Tomorrow morning at 5:30 I will clip my shoes into my pedals and head toward the sea. For my third and final time, I will take the Pan-Massachusetts Challenge and wheel my bike across Massachusetts to raise money for cancer research at the Dana Farber Cancer Institute in Boston.
When I finish the first day’s 110 miles, I will be spent. When I get on the bike at dark the next morning, the outline of the seat will be excruciating for the first several miles until the sharp pain becomes bearable. When I approach the finish in Provincetown, the wind will try to push me backward to where I started. When I crest the last hill and approach the 190th mile, I will choke back tears. The commitment, the effort, and the adventure will overwhelm me.
As I sit in my bed just hours before the ride begins, I already know these things. After all, I’ve done this twice before. I know it will be hard. I know it will be overwhelming. Most of all, I know it will make a difference.
Tonight at the opening ceremonies, I listened to story after story about cancer survivors. Sometimes they were the people stricken with the disease; sometimes they were the people left behind. Everyone suffers, and everyone deserves a fighting chance.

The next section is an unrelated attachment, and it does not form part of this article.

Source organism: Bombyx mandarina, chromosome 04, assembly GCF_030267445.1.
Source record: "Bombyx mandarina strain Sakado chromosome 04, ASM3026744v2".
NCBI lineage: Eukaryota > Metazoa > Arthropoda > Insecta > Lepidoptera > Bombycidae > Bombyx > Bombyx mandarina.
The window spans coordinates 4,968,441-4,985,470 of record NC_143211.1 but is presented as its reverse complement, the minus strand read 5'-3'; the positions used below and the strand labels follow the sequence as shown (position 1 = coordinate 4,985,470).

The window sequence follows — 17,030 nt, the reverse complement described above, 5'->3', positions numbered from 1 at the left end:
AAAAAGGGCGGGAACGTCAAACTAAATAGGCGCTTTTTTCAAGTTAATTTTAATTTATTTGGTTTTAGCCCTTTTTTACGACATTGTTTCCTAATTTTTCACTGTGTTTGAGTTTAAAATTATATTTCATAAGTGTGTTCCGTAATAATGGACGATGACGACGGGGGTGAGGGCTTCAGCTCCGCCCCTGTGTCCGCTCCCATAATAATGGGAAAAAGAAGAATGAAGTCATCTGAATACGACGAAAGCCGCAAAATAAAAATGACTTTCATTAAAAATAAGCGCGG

I also listened to the president of Dana Farber speak about all the ways the more than $330 million donated over the lifetime of this ride has helped move the research forward. Real ways. Very specific ways. Drugs that came to market specifically because of the funding provided by this ride. Doctors who were able to explore innovative therapies because these donations kept their labs in operation.
In the crowd, I saw a man missing a leg. I saw men and women who had beaten cancer. I saw parents who had lost children. I saw fighters who didn’t know what the results of their next PET scan would show. I saw a man fighting for a friend. I saw a woman whose son had survived but his father hadn’t. Every one of them will ride with me tomorrow. Every one of them has suffered in ways I can’t begin to imagine and hope I never have to. Every one of them is stronger than me.
That’s why I ride. That’s why I can’t quit when the going gets tough.